Individual, Family & Group Psychotherapy
Locations in New York & New Jersey
Aug 30

Communication: Make communicating with your child your No. 1 priority. Practice open-ended questions and other communication skills to be effective.
Don’t be over-protective or under-protective: Both have negative consequences. Ginsburg encourages parents to find the right balance: “We should be like lighthouses for our children — beacons of light on a stable shoreline from which they can safely navigate the world. We must make certain they don’t crash against the rocks but trust they have the capacity to learn to ride the waves on their own.”
Self-compassion: Learn this for yourself and teach it to your child. No one is perfect. Mistakes are not the end of the world. Embrace your mistakes, learn from them and move on. If you can learn to do this for yourself, you will be a better parent. If you can teach it to your child, you will save him or her a lot of anguish.

Resilience: Turns out, this characteristic is the key to long-term success for children. The ability to bounce back after defeat, or to overcome adversity, is directly linked to long-term confidence and coping.

Self-advocacy: Teaching teens the proper way to stick up for themselves, to argue a point and to make change happen is a gift you can give that will last a lifetime. The ability to self-advocate is a skill that will always be useful and is one of the keys to self-worth.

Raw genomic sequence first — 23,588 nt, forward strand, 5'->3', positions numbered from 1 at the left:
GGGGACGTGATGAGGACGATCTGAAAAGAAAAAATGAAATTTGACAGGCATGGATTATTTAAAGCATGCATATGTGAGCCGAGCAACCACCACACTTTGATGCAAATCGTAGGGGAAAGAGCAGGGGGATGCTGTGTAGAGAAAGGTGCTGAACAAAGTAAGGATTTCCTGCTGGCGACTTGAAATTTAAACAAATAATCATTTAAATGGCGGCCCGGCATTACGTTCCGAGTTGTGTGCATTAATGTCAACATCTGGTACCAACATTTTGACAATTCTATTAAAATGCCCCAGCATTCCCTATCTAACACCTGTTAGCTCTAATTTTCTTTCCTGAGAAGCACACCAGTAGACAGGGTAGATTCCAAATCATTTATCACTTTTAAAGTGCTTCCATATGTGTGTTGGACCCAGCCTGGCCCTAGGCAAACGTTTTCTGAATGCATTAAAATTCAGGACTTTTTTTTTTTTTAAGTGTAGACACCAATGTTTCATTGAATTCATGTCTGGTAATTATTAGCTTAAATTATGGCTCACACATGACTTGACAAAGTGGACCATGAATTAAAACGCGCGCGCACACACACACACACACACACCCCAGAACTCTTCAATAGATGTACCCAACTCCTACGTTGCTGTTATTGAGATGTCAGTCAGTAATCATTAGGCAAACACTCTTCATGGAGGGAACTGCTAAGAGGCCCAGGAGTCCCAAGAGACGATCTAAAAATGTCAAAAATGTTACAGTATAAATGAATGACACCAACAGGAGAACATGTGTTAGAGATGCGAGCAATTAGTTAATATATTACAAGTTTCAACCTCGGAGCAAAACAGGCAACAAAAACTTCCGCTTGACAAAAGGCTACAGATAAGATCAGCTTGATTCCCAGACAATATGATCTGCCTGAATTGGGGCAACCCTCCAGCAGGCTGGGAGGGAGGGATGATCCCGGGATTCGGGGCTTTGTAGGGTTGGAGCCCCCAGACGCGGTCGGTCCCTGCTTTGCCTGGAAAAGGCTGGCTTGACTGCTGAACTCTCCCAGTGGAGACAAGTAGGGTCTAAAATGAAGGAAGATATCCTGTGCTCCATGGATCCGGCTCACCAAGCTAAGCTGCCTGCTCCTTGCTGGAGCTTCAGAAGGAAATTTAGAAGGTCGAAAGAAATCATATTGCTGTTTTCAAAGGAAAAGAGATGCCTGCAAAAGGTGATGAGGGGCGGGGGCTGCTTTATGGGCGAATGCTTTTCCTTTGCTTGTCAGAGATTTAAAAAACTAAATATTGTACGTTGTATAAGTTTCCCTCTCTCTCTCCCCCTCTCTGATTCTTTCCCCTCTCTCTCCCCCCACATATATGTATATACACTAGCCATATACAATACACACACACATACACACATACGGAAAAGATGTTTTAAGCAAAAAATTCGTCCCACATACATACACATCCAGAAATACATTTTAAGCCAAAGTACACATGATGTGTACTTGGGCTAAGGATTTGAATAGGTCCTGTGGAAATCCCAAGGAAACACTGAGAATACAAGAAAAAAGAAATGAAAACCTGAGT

Stress management: Never underestimate the role stress plays in our lives and the choices we make. If kids learn to identify stress reactions, and to channel them into productive response, they will avoid the full-on attack stress can make on mental and physical health.

Unconditional love: You have it. Just show it. Compliment them on the way they do something (play a sport, sing a song, write an essay), not on the end result. Let them test your unconditional love. Eventually they will learn you and your love are never going anywhere. It will lead to long-term comfort with you as a trusted adviser.

Seek interdependence, not dependency: Speaking to your child so he feels not only respected but empowered will lead to a long-term relationship in which your child will seek your guidance. We need to move away from lecturing our children and move to leading them into a method of decision-making that considers lots of viewpoints and ideas prior to action. Interdependence means your child can be her own person knowing that you stand by her, and you will know that she has the character and confidence to do the right thing.

Aug 30

Soulmates Have Worst Relationships


By Rick Nauert PhD

Provocative new research looks into the way that people think and talk about love.

Social psychologists observed that people talk and think about love in an incessant variety of ways but underlying such diversity are some common themes that frame how we think about relationships.

One popular perspective considers love as perfect unity (“made for each other,” “she’s my other half”); in another view, love is a journey (“look how far we’ve come,” “we’ve been through all these things together”).

These two ways of thinking about relationships are particularly interesting because, according to study authors Spike W. S. Lee and Norbert Schwarz, they have the power to highlight or downplay the damaging effect of conflicts on relationship evaluation.